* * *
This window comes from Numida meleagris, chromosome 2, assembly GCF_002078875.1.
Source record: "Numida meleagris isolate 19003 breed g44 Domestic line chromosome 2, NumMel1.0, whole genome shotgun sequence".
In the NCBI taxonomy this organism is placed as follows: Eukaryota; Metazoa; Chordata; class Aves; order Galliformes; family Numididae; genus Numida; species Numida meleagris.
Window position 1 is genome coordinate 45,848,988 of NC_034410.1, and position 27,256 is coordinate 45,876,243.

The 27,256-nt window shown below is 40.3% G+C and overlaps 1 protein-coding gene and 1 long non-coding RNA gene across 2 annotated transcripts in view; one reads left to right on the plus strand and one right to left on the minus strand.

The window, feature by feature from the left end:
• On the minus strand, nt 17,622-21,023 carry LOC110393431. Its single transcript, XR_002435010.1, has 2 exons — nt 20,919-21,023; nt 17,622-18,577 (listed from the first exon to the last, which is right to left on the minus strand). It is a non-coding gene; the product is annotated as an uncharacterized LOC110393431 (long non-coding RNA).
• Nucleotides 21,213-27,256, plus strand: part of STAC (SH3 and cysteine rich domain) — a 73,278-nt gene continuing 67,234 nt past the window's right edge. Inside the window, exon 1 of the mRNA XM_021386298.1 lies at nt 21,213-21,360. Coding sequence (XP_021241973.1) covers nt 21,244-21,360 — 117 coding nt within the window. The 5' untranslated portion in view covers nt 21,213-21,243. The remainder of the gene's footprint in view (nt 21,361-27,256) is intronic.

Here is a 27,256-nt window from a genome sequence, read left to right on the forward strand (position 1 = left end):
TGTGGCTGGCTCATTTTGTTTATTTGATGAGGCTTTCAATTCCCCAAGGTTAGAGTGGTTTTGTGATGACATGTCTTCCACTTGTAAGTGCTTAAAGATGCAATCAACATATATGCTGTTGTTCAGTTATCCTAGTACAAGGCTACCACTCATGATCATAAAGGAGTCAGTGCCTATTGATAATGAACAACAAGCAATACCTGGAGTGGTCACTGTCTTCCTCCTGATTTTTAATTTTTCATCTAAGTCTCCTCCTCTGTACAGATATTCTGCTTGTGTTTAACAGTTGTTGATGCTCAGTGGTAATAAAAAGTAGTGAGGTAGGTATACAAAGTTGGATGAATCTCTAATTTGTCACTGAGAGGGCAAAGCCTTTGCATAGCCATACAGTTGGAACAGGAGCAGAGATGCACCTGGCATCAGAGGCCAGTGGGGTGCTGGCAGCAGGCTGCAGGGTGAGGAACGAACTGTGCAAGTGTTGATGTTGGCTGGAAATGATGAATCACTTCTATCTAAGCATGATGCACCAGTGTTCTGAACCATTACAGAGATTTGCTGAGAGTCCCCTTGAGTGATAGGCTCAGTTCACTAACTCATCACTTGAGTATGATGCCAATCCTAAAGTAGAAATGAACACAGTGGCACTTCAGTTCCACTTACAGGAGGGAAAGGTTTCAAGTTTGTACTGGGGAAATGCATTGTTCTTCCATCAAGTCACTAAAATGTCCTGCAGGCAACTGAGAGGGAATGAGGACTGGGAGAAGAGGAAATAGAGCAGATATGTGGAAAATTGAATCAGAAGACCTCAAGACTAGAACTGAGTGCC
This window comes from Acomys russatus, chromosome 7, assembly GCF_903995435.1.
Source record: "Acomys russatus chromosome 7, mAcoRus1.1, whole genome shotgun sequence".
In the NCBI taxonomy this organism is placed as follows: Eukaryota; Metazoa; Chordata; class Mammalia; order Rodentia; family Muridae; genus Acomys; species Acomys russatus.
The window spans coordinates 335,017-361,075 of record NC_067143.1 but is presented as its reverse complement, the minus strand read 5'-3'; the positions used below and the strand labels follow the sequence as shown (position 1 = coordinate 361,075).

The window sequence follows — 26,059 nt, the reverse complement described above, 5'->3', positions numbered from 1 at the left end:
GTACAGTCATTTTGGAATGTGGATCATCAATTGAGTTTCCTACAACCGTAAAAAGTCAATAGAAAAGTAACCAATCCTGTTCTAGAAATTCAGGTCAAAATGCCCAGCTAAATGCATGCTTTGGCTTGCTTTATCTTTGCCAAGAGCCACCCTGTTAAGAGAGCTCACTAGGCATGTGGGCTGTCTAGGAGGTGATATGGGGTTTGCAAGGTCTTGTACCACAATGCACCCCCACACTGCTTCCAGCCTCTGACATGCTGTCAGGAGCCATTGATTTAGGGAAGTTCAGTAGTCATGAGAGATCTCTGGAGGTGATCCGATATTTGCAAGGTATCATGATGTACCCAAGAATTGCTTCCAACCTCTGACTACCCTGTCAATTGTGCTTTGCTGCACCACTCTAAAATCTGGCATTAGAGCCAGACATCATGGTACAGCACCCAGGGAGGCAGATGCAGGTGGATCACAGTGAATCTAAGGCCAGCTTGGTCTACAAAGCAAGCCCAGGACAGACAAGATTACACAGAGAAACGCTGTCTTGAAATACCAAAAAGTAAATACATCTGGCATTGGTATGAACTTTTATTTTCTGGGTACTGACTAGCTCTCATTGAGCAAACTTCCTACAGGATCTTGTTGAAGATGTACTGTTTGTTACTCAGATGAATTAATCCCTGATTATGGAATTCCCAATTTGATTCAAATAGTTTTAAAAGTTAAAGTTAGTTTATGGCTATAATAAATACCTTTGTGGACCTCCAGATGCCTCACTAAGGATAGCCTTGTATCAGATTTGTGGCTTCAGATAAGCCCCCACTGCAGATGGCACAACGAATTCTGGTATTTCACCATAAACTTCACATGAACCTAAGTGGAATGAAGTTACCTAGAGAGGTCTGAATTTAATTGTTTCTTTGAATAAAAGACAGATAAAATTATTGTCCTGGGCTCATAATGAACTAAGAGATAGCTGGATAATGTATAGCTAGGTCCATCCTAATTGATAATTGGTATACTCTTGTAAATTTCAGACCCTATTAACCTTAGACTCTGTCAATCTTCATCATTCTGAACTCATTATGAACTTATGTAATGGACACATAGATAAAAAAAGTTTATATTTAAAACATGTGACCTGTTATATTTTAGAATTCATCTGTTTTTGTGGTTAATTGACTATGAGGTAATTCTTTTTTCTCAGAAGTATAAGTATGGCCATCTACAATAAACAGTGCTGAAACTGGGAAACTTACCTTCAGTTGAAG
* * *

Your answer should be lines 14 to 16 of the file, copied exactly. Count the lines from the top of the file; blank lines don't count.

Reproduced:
The window spans coordinates 335,017-361,075 of record NC_067143.1 but is presented as its reverse complement, the minus strand read 5'-3'; the positions used below and the strand labels follow the sequence as shown (position 1 = coordinate 361,075).

The window sequence follows — 26,059 nt, the reverse complement described above, 5'->3', positions numbered from 1 at the left end:
GTACAGTCATTTTGGAATGTGGATCATCAATTGAGTTTCCTACAACCGTAAAAAGTCAATAGAAAAGTAACCAATCCTGTTCTAGAAATTCAGGTCAAAATGCCCAGCTAAATGCATGCTTTGGCTTGCTTTATCTTTGCCAAGAGCCACCCTGTTAAGAGAGCTCACTAGGCATGTGGGCTGTCTAGGAGGTGATATGGGGTTTGCAAGGTCTTGTACCACAATGCACCCCCACACTGCTTCCAGCCTCTGACATGCTGTCAGGAGCCATTGATTTAGGGAAGTTCAGTAGTCATGAGAGATCTCTGGAGGTGATCCGATATTTGCAAGGTATCATGATGTACCCAAGAATTGCTTCCAACCTCTGACTACCCTGTCAATTGTGCTTTGCTGCACCACTCTAAAATCTGGCATTAGAGCCAGACATCATGGTACAGCACCCAGGGAGGCAGATGCAGGTGGATCACAGTGAATCTAAGGCCAGCTTGGTCTACAAAGCAAGCCCAGGACAGACAAGATTACACAGAGAAACGCTGTCTTGAAATACCAAAAAGTAAATACATCTGGCATTGGTATGAACTTTTATTTTCTGGGTACTGACTAGCTCTCATTGAGCAAACTTCCTACAGGATCTTGTTGAAGATGTACTGTTTGTTACTCAGATGAATTAATCCCTGATTATGGAATTCCCAATTTGATTCAAATAGTTTTAAAAGTTAAAGTTAGTTTATGGCTATAATAAATACCTTTGTGGACCTCCAGATGCCTCACTAAGGATAGCCTTGTATCAGATTTGTGGCTTCAGATAAGCCCCCACTGCAGATGGCACAACGAATTCTGGTATTTCACCATAAACTTCACATGAACCTAAGTGGAATGAAGTTACCTAGAGAGGTCTGAATTTAATTGTTTCTTTGAATAAAAGACAGATAAAATTATTGTCCTGGGCTCATAATGAACTAAGAGATAGCTGGATAATGTATAGCTAGGTCCATCCTAATTGATAATTGGTATACTCTTGTAAATTTCAGACCCTATTAACCTTAGACTCTGTCAATCTTCATCATTCTGAACTCATTATGAACTTATGTAATGGACACATAGATAAAAAAAGTTTATATTTAAAACATGTGACCTGTTATATTTTAGAATTCATCTGTTTTTGTGGTTAATTGACTATGAGGTAATTCTTTTTTCTCAGAAGTATAAGTATGGCCATCTACAATAAACAGTGCTGAAACTGGGAAACTTACCTTCAGTTGAAG